Riddick Rare Book & Special Collections Room all focus, in one way or another, on the topic of witch trials. The first word that normally comes to mind at the mention of witch trials is "Salem," and the library has a number of interesting sources related to this topic. For example, the 1641 Massachusetts Body of Liberties, which is on display in facsimile, listed twelve crimes carrying the death penalty. The second of these—which was listed even before premeditated murder--provided:
If any man or woeman be a witch, (that is hath or consulteth with a familiar spirit,) They shall be put to death.The provision remained in subsequent versions of the Body of Liberties, but was later disallowed by the crown.
A 1692 Massachusetts law entitled An Act Against Conjuration, Witchcraft, and Dealing with Evil and Wicked Spirits can also be viewed in the display. Section 1 of the Act provided a detailed description of what actions constituted witchcraft, and Section 2, interestingly, provided definition and punishment for a crime that might today be described as "attempted witchcraft":
[I]f any person or persons shall [attempt witchcraft], although the same be not effected and done, that then all and every such person and persons so offending, and being thereof lawfully convicted, shall for the said offence suffer imprisonment by the space of one whole year, without bail or mainprize, and once in every quarter of the said year shall in some shire town stand openly upon the pillory by the space of six hours, and there shall openly confess his or her error and offence, which said offence shall be written in capital letters and placed upon the breast of said offender.The Act remained in effect until 1695, when it was disallowed for being inconsistent with a statute of King James.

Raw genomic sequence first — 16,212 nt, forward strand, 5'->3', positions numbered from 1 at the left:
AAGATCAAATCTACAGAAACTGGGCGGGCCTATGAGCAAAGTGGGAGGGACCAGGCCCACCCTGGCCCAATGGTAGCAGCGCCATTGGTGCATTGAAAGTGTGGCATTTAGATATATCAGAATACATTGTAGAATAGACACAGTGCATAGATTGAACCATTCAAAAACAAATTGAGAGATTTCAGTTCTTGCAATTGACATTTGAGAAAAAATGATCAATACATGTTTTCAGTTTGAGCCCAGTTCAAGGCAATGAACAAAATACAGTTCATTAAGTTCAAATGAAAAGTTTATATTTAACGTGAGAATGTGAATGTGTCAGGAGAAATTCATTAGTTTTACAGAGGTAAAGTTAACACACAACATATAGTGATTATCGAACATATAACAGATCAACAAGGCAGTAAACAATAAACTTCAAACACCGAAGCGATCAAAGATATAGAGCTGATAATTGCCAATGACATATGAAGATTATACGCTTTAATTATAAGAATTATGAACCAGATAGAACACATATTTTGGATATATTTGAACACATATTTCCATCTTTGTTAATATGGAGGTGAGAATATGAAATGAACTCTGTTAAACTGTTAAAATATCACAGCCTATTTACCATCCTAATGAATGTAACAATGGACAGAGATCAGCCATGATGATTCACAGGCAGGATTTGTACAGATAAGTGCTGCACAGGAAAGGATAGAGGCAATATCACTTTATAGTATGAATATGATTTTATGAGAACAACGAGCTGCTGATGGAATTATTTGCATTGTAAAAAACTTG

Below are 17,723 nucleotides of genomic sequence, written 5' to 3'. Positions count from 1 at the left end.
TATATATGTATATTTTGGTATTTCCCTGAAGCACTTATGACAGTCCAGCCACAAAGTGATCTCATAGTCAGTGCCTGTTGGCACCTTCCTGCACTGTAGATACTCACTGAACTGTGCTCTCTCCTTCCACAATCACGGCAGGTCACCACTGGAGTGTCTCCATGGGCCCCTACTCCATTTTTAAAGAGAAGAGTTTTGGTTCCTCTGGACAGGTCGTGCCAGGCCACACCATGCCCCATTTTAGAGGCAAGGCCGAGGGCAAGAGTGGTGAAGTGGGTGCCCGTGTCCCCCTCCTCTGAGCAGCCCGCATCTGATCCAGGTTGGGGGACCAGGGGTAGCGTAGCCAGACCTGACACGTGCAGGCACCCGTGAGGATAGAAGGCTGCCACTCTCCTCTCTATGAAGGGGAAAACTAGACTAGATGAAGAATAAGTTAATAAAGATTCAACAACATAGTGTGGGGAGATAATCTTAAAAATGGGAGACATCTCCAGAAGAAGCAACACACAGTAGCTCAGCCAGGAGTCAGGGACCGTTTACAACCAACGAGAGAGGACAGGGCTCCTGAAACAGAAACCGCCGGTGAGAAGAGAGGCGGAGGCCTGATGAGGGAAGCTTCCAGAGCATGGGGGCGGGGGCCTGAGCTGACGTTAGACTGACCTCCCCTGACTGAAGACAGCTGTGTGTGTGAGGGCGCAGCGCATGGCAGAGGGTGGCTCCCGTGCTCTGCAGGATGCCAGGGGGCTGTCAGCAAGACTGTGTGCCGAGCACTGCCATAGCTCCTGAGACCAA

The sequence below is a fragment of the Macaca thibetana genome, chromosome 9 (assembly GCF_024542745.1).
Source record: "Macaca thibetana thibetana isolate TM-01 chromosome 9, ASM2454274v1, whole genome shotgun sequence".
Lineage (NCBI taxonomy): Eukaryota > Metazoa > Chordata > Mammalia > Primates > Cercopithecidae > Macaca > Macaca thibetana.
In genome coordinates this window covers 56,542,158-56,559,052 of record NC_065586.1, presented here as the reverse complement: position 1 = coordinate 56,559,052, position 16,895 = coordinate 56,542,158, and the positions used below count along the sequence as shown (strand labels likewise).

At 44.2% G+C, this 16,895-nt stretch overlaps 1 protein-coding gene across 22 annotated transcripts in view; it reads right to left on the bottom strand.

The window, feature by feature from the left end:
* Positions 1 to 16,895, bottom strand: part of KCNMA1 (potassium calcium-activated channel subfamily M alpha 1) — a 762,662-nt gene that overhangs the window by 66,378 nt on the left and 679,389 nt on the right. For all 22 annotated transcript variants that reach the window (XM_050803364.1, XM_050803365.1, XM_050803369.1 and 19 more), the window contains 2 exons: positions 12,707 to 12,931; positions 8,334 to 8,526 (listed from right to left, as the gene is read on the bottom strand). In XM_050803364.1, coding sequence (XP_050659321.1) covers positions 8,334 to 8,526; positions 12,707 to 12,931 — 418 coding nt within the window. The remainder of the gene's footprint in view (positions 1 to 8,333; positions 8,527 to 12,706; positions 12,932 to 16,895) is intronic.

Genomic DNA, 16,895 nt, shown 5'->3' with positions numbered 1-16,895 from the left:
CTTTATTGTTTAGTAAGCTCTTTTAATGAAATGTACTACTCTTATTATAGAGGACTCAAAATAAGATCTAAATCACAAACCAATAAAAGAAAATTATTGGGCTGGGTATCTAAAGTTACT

The witch trails in Salem and surrounding towns, which took place in 1691/2-1693, resulted in the executions of at least twenty people, the first of whom was Bridget Bishop. An image of the original warrant for her execution can be seen in the library. It instructs the sheriff to convey her from jail to the place of execution and hang her, and warns that "hereof you are not to faile at your peril."
While the Salem witch trials are certainly the most famous in the United States, they were not the only ones occurring around the same time. In fact, they were predated by similar trials in England, which are described rather humorously in another book on display at the library, The Law’s Lumber Room by Francis Wyatt, published in 1898. He notes in the preface that:
There is a great deal of hanging in this book; that is only because those were hanging times. The law had no thought of mending the criminal; it ended him in the most summary fashion. The death of the chief actors was as inevitably the finish of the story as it is in a modern French novel.In 1735, the British Parliament passed the Witchcraft Act of 1735, which made it a crime for a person to claim that any human being was guilty of practicing witchcraft, thus ending the period during which witchcraft laws were based on a genuine belief in witches. In 1944, Scottish medium Victoria Helen McCrae Duncan, known as "Hellish Nell," was the last person convicted under this law of fraudulent witchcraft, for conducting séances in her home. On hearing the news of her trial, Winston Churchill sent this directive to the Home Secretary:
Let me have a report on why the Witchcraft Act of 1735 was used in a modern Court of Justice. What was the cost of the trial to the state, observing that witnesses were brought from Portsmouth and maintained here in this crowded London for a fortnight, and the Recorder kept busy with all this obsolete tomfoolery.An interesting book on the topic of Hellish Nell, The Strange Case of Hellish Nell: The Story of Helen Duncan and the Witch Trial of World War II, is on display at the library.
Come by the Riddick Room on Level 3 of the library to see these and many other books on witch trials. Happy Halloween!
--Kate Dickson, Reference Intern